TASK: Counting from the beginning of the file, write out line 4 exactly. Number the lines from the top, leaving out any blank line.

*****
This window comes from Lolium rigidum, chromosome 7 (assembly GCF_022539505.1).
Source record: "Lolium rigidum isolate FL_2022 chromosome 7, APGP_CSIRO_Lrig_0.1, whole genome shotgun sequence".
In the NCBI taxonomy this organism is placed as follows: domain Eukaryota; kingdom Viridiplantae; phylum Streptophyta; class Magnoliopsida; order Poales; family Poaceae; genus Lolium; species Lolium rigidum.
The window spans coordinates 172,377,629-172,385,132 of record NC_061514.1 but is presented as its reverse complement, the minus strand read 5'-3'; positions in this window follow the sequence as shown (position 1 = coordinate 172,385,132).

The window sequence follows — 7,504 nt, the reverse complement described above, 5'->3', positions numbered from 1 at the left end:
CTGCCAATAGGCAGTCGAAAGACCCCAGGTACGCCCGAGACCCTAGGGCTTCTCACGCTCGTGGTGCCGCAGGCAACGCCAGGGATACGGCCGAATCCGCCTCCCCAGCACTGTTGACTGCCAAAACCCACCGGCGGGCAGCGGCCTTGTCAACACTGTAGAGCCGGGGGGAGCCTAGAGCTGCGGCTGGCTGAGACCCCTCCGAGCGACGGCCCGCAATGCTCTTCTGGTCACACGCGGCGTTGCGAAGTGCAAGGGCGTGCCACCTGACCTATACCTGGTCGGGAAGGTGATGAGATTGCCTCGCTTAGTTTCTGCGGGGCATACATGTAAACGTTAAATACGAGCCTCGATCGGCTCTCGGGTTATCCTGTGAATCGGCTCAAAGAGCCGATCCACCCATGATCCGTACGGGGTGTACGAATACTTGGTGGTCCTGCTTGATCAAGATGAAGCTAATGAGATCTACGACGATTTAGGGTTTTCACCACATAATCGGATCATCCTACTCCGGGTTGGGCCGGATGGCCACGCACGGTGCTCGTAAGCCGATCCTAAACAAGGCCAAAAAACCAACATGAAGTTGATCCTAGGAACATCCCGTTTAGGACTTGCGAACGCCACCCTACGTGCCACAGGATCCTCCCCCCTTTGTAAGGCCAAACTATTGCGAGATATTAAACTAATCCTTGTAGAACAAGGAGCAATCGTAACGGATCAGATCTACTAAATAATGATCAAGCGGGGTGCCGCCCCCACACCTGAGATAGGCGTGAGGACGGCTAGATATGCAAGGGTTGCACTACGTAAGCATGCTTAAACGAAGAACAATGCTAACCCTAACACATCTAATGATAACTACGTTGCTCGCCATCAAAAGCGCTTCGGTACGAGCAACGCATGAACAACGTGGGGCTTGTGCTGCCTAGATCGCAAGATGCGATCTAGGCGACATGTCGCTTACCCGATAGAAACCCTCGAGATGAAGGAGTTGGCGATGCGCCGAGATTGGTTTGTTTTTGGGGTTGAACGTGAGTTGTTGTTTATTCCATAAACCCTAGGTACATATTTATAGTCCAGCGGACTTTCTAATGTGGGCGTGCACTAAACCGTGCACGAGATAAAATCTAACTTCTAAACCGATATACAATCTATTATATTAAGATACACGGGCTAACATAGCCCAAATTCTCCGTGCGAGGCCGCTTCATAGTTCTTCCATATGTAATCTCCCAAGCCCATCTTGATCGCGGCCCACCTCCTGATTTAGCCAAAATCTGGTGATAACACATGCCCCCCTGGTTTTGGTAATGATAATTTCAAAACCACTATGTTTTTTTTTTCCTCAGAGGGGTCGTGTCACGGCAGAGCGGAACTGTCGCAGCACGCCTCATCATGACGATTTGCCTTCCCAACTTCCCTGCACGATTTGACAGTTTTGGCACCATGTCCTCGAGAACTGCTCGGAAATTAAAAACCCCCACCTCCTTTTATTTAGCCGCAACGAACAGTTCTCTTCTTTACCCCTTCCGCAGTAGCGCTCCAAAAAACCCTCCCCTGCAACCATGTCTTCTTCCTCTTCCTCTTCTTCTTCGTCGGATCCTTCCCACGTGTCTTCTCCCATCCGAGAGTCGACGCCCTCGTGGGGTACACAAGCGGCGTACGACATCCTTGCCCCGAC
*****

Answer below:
The window spans coordinates 172,377,629-172,385,132 of record NC_061514.1 but is presented as its reverse complement, the minus strand read 5'-3'; positions in this window follow the sequence as shown (position 1 = coordinate 172,385,132).